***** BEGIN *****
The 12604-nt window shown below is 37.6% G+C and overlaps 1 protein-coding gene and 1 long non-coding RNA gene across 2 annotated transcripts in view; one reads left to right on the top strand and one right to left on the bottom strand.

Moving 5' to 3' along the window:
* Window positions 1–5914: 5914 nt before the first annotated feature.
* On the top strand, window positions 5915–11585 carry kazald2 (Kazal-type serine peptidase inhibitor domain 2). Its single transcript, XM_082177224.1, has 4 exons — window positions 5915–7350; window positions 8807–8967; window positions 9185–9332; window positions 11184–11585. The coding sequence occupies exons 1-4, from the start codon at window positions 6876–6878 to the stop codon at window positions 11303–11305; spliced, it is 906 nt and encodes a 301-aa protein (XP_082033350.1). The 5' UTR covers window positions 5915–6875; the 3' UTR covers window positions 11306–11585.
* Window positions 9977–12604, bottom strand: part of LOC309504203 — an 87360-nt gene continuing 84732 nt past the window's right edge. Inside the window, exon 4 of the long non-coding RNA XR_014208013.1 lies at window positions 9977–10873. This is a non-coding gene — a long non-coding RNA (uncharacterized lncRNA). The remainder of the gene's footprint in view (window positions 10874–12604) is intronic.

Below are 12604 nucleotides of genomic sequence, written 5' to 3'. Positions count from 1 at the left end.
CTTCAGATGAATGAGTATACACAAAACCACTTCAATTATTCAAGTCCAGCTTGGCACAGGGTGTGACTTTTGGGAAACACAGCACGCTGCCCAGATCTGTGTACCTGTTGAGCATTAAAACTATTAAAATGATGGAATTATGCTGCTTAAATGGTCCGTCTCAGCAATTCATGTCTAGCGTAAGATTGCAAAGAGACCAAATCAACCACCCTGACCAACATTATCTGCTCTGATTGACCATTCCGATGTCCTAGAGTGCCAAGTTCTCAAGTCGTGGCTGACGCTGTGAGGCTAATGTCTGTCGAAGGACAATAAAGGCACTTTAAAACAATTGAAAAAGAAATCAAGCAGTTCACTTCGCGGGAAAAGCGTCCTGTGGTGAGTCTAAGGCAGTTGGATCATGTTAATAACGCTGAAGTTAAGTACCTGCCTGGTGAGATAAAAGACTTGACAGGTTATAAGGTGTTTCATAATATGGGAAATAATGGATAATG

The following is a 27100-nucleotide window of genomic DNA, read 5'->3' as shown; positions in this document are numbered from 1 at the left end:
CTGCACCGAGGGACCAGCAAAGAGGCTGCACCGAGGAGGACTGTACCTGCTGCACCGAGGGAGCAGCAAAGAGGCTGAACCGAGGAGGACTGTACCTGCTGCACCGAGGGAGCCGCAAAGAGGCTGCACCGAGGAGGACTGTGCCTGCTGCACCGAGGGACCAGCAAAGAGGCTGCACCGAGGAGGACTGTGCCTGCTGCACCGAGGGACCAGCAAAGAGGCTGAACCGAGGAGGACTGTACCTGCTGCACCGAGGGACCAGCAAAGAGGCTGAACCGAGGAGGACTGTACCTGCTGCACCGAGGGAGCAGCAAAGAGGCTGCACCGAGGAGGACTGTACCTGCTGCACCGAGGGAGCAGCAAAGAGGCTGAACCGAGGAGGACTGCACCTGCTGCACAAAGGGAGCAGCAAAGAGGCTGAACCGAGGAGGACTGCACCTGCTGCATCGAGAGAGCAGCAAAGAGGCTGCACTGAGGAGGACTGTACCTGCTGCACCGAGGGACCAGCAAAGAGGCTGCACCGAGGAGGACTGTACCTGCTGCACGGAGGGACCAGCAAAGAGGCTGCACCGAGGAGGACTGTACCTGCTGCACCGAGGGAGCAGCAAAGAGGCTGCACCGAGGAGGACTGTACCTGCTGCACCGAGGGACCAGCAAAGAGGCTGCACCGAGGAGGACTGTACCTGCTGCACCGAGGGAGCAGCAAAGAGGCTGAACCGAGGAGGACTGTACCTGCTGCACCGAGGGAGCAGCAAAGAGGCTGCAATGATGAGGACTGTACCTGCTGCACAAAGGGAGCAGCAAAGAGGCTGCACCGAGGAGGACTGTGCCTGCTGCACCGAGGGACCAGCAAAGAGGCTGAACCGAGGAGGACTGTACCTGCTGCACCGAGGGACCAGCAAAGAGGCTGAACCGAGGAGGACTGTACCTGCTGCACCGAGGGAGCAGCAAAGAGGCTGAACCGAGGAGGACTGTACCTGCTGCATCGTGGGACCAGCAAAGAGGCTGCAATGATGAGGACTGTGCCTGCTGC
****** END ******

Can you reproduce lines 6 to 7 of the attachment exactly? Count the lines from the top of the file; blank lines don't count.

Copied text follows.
Below are 12604 nucleotides of genomic sequence, written 5' to 3'. Positions count from 1 at the left end.
CTTCAGATGAATGAGTATACACAAAACCACTTCAATTATTCAAGTCCAGCTTGGCACAGGGTGTGACTTTTGGGAAACACAGCACGCTGCCCAGATCTGTGTACCTGTTGAGCATTAAAACTATTAAAATGATGGAATTATGCTGCTTAAATGGTCCGTCTCAGCAATTCATGTCTAGCGTAAGATTGCAAAGAGACCAAATCAACCACCCTGACCAACATTATCTGCTCTGATTGACCATTCCGATGTCCTAGAGTGCCAAGTTCTCAAGTCGTGGCTGACGCTGTGAGGCTAATGTCTGTCGAAGGACAATAAAGGCACTTTAAAACAATTGAAAAAGAAATCAAGCAGTTCACTTCGCGGGAAAAGCGTCCTGTGGTGAGTCTAAGGCAGTTGGATCATGTTAATAACGCTGAAGTTAAGTACCTGCCTGGTGAGATAAAAGACTTGACAGGTTATAAGGTGTTTCATAATATGGGAAATAATGGATAATG